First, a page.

Posts Tagged With: purple gallinule

Recovery

“There’s a hurricane in the Gulf of Mexico.” Not what I wanted to hear earlier this week.

In late August, we called our son in Houston to see if he and his family needed to visit us in Florida until Hurricane Harvey passed. My son reminded us ever-so-diplomatically that if he were to have any flood damage at his house he would have to turn in his geology degree. They weathered the monster storm just fine.

A couple of weeks later, our son was on the phone asking if we needed to visit them in Houston until Hurricane Irma passed.

Mother Nature. Who knew she had a sense of humor?

I have no degree in geology but assured him we had weathered storms before. Of course, that was just bravado. We did the requisite stocking of supplies and prayed a lot. The intensity of our praying may have increased with the ferocity of the winds howling outside as rude Irma passed directly overhead during the night.

The current storm, Nate, is churning toward my sister’s house in Florida’s panhandle. It shouldn’t give them any problems. Shouldn’t. I don’t trust Mother Nature to play fair.

A couple of days after Irma caused devastation to Florida, Gini and I ventured out to survey our local area. We didn’t get far. Within just a few miles from the house, roads were covered in water and blocked by downed trees and power lines. We returned to the house and prayed some more. For those who would be weeks without water and power.

After a few more days, we again set out and found most roads passable. (A HUGE thank you to the responders from law enforcement, tree companies, utilities workers – literally thousands from other states – who have worked so hard to get Florida back to a sense of normalcy.) Since our normal birding haunts within public parks and reserves were closed we checked on accessible areas such as pastures, country roads and lake shores. Wildlife was abundant and we remain amazed at how resilient nature can be.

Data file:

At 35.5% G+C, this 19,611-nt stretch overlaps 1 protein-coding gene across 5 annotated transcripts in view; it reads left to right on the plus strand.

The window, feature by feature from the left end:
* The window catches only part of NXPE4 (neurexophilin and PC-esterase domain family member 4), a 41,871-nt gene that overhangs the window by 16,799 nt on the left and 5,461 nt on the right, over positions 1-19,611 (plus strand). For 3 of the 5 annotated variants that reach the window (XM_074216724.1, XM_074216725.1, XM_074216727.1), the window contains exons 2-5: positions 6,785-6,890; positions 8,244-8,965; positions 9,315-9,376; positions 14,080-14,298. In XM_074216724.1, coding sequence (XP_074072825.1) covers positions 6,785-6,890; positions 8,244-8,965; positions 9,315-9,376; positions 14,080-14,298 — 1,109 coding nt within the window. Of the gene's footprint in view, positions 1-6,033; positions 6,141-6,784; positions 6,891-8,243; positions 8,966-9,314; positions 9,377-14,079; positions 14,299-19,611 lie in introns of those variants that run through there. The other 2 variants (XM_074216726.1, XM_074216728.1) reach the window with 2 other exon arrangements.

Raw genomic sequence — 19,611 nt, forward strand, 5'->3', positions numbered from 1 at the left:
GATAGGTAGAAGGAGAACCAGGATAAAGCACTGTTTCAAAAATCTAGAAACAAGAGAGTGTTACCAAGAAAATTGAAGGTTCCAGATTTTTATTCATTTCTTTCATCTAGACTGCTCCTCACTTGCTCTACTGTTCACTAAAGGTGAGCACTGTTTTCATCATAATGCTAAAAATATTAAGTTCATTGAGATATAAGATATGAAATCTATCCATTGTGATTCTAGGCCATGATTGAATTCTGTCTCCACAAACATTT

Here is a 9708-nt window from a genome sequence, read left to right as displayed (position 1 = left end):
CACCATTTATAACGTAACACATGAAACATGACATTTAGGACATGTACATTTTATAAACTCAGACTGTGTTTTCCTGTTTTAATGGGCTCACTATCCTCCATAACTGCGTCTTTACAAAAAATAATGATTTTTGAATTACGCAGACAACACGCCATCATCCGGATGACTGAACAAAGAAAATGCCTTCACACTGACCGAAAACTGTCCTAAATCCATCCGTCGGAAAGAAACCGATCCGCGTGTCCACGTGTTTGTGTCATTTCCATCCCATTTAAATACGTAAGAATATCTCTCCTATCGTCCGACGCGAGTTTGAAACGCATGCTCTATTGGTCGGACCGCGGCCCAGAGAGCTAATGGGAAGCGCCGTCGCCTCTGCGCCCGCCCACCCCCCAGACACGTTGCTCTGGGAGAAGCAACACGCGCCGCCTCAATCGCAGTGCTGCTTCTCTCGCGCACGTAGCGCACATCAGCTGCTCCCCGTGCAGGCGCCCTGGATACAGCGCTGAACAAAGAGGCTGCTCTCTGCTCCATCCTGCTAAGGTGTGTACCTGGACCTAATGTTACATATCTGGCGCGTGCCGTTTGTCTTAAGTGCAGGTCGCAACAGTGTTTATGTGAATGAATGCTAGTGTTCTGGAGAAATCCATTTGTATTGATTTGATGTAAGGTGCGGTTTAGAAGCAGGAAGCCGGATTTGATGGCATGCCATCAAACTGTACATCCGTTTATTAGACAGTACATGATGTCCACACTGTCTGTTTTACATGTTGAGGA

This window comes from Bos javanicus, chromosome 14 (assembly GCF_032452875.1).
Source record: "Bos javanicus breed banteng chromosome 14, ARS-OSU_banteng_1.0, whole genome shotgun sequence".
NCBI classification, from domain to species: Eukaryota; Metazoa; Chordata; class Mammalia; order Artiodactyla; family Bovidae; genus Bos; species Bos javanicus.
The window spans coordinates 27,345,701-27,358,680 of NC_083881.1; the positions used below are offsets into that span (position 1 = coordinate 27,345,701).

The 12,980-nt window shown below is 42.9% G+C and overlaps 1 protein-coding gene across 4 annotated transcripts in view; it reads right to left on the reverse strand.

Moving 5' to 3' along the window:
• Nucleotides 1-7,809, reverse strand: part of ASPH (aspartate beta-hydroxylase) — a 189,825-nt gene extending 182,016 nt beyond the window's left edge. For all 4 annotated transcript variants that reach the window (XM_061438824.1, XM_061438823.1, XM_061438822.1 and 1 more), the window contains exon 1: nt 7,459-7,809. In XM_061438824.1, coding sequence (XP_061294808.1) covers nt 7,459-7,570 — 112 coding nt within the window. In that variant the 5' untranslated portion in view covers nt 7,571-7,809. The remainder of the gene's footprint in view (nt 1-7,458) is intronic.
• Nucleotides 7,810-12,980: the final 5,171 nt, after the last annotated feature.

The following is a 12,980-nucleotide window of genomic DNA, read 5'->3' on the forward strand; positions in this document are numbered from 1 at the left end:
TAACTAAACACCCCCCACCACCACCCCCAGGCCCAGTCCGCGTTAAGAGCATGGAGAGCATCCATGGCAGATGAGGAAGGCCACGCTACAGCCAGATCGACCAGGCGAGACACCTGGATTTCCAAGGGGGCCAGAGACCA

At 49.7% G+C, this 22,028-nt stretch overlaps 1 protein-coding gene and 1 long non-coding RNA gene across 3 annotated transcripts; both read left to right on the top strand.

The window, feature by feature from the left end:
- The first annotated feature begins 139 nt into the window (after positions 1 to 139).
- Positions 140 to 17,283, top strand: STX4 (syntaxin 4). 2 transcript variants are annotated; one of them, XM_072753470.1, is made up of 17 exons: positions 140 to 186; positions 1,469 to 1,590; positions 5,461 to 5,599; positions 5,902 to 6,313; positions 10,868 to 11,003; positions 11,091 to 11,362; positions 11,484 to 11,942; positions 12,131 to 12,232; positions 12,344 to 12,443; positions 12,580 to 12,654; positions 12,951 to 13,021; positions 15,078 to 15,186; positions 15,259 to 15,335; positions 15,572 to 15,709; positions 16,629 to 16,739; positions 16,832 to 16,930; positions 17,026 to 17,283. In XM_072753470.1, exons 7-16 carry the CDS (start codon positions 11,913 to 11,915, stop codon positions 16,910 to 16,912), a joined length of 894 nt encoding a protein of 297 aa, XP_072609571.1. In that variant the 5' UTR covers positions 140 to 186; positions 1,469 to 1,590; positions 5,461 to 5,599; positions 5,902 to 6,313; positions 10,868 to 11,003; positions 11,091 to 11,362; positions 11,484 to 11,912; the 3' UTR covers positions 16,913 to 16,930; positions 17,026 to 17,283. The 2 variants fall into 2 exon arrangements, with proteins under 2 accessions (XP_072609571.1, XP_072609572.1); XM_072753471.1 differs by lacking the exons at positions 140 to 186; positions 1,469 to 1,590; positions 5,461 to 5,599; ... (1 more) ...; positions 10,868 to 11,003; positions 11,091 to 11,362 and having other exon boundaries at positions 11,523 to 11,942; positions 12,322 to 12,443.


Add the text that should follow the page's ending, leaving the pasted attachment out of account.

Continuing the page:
We have made a half-dozen forays since Irma tromped on Florida and life is returning to its normal pace. Today’s photographs are a compilation of what we found within two weeks of the hurricane’s passing. Migratory songbirds don’t read headlines and don’t watch the Weather Channel, so they have been showing up in treetops as they have for millennia.  We appreciate it.

 

We visited this area in southern Hardee County a week before the hurricane and could see no water at all.

County Line Road

 

A pair of Crested Caracara found something of interest in a field and keep a sharp lookout for thieves.

10 Mile Grade

 

Wading birds don’t mind the flooded fields at all! An immature White Ibis flapped by us on his way to probe the soft mud for breakfast.

10 Mile Grade

 

This Northern Mockingbird extracts a grub from an oak tree branch.

East Lake Parker

 

A Caspian Tern takes a dive at a local lake. There was a pier between me and where the tern entered the water but I was able to peek through the railings in time to see him fly off with his prize.

East Lake Parker

East Lake Parker

20170913 Lake Parker 00047

 

Ants are on the menu as the sticky tongue and bill of this Red-bellied Woodpecker are covered with the little morsels.

East Lake Parker

 

Driving along a remote country road, we found a Roseate Spoonbill taking advantage of water running across the road and washing all sorts of goodies into his waiting, well, spoon bill. I don’t know if he was looking to the heavens in thanks or wishing we would move along!

Green Pond Road

 

Water is returning to somewhat normal levels in many wetlands and residents, such as this young Red-shouldered Hawk, are thankful to find old perches and fresh food.

Itchepackesassa Creek Wetland

 

With so much water, vegetation is flourishing. A Cloudless Sulphur finds nectar from Caesar Weed (Urena lobata), an invasive species with an attractive bloom.

Itchepackesassa Creek Wetland

 

Near Lake Kissimmee, about an hour east of us, we found several large and small flocks of Wild Turkey.

Joe Overstreet Road

 

A pair of European Collared-Dove perched picturesquely on a pier.

Joe Overstreet Landing

 

It’s the time of year Bald Eagles begin courtship and the males can display some pretty spectacular aerobatics as they try to impress the ladies. I managed to follow one such fellow through a series of tight turns as he screamed throughout the show. There were four eagles involved in the demonstration but I tried to ignore the others (not easy!) to get a series of this guy. Here are four out of the two dozen images I took.

Joe Overstreet Landing